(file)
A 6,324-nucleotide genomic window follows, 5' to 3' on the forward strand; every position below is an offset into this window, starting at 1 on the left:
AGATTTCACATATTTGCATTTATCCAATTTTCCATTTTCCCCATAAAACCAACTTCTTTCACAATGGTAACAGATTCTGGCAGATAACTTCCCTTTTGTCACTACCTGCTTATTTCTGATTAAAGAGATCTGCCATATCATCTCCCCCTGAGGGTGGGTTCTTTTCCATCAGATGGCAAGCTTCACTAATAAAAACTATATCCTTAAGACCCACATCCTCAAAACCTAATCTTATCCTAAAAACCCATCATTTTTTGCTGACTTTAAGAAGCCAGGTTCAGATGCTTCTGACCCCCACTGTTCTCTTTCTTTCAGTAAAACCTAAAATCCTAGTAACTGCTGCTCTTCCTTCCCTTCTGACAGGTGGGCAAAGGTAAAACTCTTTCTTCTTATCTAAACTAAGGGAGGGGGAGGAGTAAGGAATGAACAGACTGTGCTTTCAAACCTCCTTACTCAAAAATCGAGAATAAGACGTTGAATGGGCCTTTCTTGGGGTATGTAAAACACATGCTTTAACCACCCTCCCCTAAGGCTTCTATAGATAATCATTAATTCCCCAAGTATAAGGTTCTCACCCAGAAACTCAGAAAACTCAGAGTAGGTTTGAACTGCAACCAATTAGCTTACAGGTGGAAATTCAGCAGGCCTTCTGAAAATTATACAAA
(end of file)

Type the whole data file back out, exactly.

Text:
A 6,324-nucleotide genomic window follows, 5' to 3' on the forward strand; every position below is an offset into this window, starting at 1 on the left:
AGATTTCACATATTTGCATTTATCCAATTTTCCATTTTCCCCATAAAACCAACTTCTTTCACAATGGTAACAGATTCTGGCAGATAACTTCCCTTTTGTCACTACCTGCTTATTTCTGATTAAAGAGATCTGCCATATCATCTCCCCCTGAGGGTGGGTTCTTTTCCATCAGATGGCAAGCTTCACTAATAAAAACTATATCCTTAAGACCCACATCCTCAAAACCTAATCTTATCCTAAAAACCCATCATTTTTTGCTGACTTTAAGAAGCCAGGTTCAGATGCTTCTGACCCCCACTGTTCTCTTTCTTTCAGTAAAACCTAAAATCCTAGTAACTGCTGCTCTTCCTTCCCTTCTGACAGGTGGGCAAAGGTAAAACTCTTTCTTCTTATCTAAACTAAGGGAGGGGGAGGAGTAAGGAATGAACAGACTGTGCTTTCAAACCTCCTTACTCAAAAATCGAGAATAAGACGTTGAATGGGCCTTTCTTGGGGTATGTAAAACACATGCTTTAACCACCCTCCCCTAAGGCTTCTATAGATAATCATTAATTCCCCAAGTATAAGGTTCTCACCCAGAAACTCAGAAAACTCAGAGTAGGTTTGAACTGCAACCAATTAGCTTACAGGTGGAAATTCAGCAGGCCTTCTGAAAATTATACAAA